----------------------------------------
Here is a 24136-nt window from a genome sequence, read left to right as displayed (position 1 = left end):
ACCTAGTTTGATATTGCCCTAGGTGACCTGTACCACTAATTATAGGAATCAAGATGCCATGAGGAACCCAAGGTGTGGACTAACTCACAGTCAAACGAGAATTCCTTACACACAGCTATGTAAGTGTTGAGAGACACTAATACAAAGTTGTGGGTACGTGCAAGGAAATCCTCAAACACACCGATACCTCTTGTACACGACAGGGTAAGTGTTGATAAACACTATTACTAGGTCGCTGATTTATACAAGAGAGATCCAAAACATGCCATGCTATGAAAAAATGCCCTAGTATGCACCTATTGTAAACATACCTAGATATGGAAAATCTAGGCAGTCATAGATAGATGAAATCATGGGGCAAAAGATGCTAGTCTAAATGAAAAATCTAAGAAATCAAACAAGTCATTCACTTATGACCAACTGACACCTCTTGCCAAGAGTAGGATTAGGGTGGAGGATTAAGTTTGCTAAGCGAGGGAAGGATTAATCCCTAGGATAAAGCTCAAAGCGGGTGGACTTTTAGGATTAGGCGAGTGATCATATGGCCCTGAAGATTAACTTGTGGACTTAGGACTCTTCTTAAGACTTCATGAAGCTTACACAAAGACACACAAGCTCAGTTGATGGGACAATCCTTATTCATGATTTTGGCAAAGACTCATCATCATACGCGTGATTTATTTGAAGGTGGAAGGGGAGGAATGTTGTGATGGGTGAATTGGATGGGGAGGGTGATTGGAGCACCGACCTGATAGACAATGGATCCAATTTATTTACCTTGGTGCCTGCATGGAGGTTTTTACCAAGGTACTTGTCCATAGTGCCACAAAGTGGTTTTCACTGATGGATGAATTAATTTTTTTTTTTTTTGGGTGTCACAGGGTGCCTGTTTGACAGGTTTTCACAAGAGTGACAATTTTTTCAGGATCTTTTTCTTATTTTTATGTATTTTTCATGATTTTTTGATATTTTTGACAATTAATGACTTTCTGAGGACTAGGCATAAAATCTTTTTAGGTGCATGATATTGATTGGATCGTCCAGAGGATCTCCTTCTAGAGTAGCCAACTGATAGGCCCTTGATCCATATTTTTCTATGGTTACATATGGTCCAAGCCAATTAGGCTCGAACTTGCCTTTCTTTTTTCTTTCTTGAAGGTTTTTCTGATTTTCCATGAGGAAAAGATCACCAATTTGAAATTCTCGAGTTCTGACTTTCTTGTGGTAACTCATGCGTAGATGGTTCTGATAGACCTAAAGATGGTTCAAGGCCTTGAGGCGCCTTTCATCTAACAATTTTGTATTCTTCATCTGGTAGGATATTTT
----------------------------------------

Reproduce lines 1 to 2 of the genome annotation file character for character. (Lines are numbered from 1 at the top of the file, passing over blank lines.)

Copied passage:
Here is a 24136-nt window from a genome sequence, read left to right as displayed (position 1 = left end):
ACCTAGTTTGATATTGCCCTAGGTGACCTGTACCACTAATTATAGGAATCAAGATGCCATGAGGAACCCAAGGTGTGGACTAACTCACAGTCAAACGAGAATTCCTTACACACAGCTATGTAAGTGTTGAGAGACACTAATACAAAGTTGTGGGTACGTGCAAGGAAATCCTCAAACACACCGATACCTCTTGTACACGACAGGGTAAGTGTTGATAAACACTATTACTAGGTCGCTGATTTATACAAGAGAGATCCAAAACATGCCATGCTATGAAAAAATGCCCTAGTATGCACCTATTGTAAACATACCTAGATATGGAAAATCTAGGCAGTCATAGATAGATGAAATCATGGGGCAAAAGATGCTAGTCTAAATGAAAAATCTAAGAAATCAAACAAGTCATTCACTTATGACCAACTGACACCTCTTGCCAAGAGTAGGATTAGGGTGGAGGATTAAGTTTGCTAAGCGAGGGAAGGATTAATCCCTAGGATAAAGCTCAAAGCGGGTGGACTTTTAGGATTAGGCGAGTGATCATATGGCCCTGAAGATTAACTTGTGGACTTAGGACTCTTCTTAAGACTTCATGAAGCTTACACAAAGACACACAAGCTCAGTTGATGGGACAATCCTTATTCATGATTTTGGCAAAGACTCATCATCATACGCGTGATTTATTTGAAGGTGGAAGGGGAGGAATGTTGTGATGGGTGAATTGGATGGGGAGGGTGATTGGAGCACCGACCTGATAGACAATGGATCCAATTTATTTACCTTGGTGCCTGCATGGAGGTTTTTACCAAGGTACTTGTCCATAGTGCCACAAAGTGGTTTTCACTGATGGATGAATTAATTTTTTTTTTTTTTGGGTGTCACAGGGTGCCTGTTTGACAGGTTTTCACAAGAGTGACAATTTTTTCAGGATCTTTTTCTTATTTTTATGTATTTTTCATGATTTTTTGATATTTTTGACAATTAATGACTTTCTGAGGACTAGGCATAAAATCTTTTTAGGTGCATGATATTGATTGGATCGTCCAGAGGATCTCCTTCTAGAGTAGCCAACTGATAGGCCCTTGATCCATATTTTTCTATGGTTACATATGGTCCAAGCCAATTAGGCTCGAACTTGCCTTTCTTTTTTCTTTCTTGAAGGTTTTTCTGATTTTCCATGAGGAAAAGATCACCAATTTGAAATTCTCGAGTTCTGACTTTCTTGTGGTAACTCATGCGTAGATGGTTCTGATAGACCTAAAGATGGTTCAAGGCCTTGAGGCGCCTTTCATCTAACAATTTTGTATTCTTCATCTGGTAGGATATTTT